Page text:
and you can probably use atomics and dp too, to avoid busy-waiting - B can launch A, if it detects that A has finished and has terminated; and vice versa

Thanks for the comments, guys, but I know my problem is not well suited for GPU, and a single kernel would not help (deadlock could still occur due to divergence).
The whole point is to find the best way to implement it in GPU and, for that, I need the right synchronization tools, naming: blocking calls. Something that can guarantee to replace the warp that called it by another warp.
Do you guys know of something that can do that?

Yes, not being able to use most of the potential parallelism is critical :/

There are a lot of details but, the important point: I have a number of different tasks that should execute in parallel and need to communicate to make progress.

It is costly because communication between CPU and GPU is slow and launching new kernels is an overhead I would prefer to avoid.
I can circumvent this with a call that blocks the kernel, instead of using the busy-waiting approach. Do you know of such call in CUDA?

Because of the SIMT part of the GPU architecture, only threads with the same instruction can execute at the same time under a certain scheduler.
Example:

while( atomicExch(&semaphore, 0, 1) != 0 ){ //-- try to acquire ressource
   //-- do nothing: busy wait
}
   //-- got the resource
   // ... //-- do something
   atomicExch(&semaphore, 1, 0); //-- release resource

The test in the while will divide the thread in two paths: the single one who got the resource (FALSE path), and the rest (TRUE path).
If the scheduler chooses to execute the TRUE path first, all threads will get stuck, waiting for the resource to be released by that thread which the path was not scheduled to execute.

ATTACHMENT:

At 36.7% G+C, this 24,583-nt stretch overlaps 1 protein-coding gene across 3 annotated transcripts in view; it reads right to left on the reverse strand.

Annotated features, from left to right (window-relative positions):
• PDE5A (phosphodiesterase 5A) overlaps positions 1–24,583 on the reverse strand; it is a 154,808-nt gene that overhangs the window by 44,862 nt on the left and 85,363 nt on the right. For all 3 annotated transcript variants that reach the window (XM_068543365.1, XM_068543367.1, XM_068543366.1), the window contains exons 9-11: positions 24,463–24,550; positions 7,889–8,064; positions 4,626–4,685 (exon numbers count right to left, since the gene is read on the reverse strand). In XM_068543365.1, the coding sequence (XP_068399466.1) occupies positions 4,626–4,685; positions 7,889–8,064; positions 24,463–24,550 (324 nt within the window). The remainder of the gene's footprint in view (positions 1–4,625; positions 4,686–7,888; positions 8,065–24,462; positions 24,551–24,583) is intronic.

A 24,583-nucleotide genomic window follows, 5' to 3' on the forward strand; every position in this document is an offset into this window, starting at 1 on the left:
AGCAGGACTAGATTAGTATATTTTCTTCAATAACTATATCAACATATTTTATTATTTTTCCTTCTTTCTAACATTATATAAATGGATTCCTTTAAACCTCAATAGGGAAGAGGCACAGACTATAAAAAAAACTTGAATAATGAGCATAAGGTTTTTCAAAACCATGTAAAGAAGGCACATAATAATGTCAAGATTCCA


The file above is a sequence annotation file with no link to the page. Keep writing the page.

Yes, deadlock can happen with a single kernel :/

“I can circumvent this with a call that blocks the kernel”

or a device memory flag - a form of host/ device atomic
the host can always forward issue a batch of kernels, and copy the last flag back (via an event), to know when to seize forward issuing; kernels simply terminate when the flag is set
in essence, a form of kernel or stream loop

“The test in the while will divide the thread in two paths: the single one who got the resource (FALSE path), and the rest (TRUE path).
If the scheduler chooses to execute the TRUE path first, all threads will get stuck, waiting for the resource to be released by that thread which the path was not scheduled to execute.
Yes, deadlock can happen with a single kernel”

if deadlock occurs, and if it does because of the above reasons, it is through bad programming that violates core parallel programming principles
hence:
Yes, deadlock can happen with a single kernel, through bad programming; otherwise, not

little_jimmy, your arrogance baffles me!

you are not here to help… nor learn… why are you here?

Let’s be polite. I don’t see any reason to question little_jimmy’s motives. Everyone is different and you may need to become familiar with the personal style of others.

If you don’t feel the responses of someone else are helpful, the simplest course of action may be to simply ignore them.

My apologies. :(

jimmy, you are not bein helpful.
txbob, thanks for the attention.

tkx.

“jimmy, you are not bein helpful.”

why, and how come…? because i disagreed with you…?

txbob, thanks for the attention.”

“you are not here to help… nor learn… why are you here?”

on the contrary, i have just learned that, supposedly, deadlock is a natural phenomenon, and not an effect or outcome - when deadlock occurs, it is not because one placed it there or caused it (and thus can remove it just the same), it just happened
i have by now also learned that i am arrogant
hence, my purpose you inquire into, is to further observe, as i already feel (mildly) less illiterate

You probably want to think in different concepts than in the case of CPU-based parallelism.

As you experience, thread blocks cannot easily block (in the sense of waiting, no pun intended). So instead of a block waiting for it’s particular assigned data to become available, it should rather pick from the tasks that are ready to execute.

This can even be extended to let a block dynamically choose whether it wants to execute kernelA or kernelB, unless they have (very) different resource requirements.

Still. from the code I see so far it seems to me it would be easier to perform both A and B within the same thread block - they can still be assigned to different warps if you wish. Synchronisation between warps of the same block is much easier, as they are guaranteed to exist and start running at the same time. And there are dedicated directives for synchronisation between warps.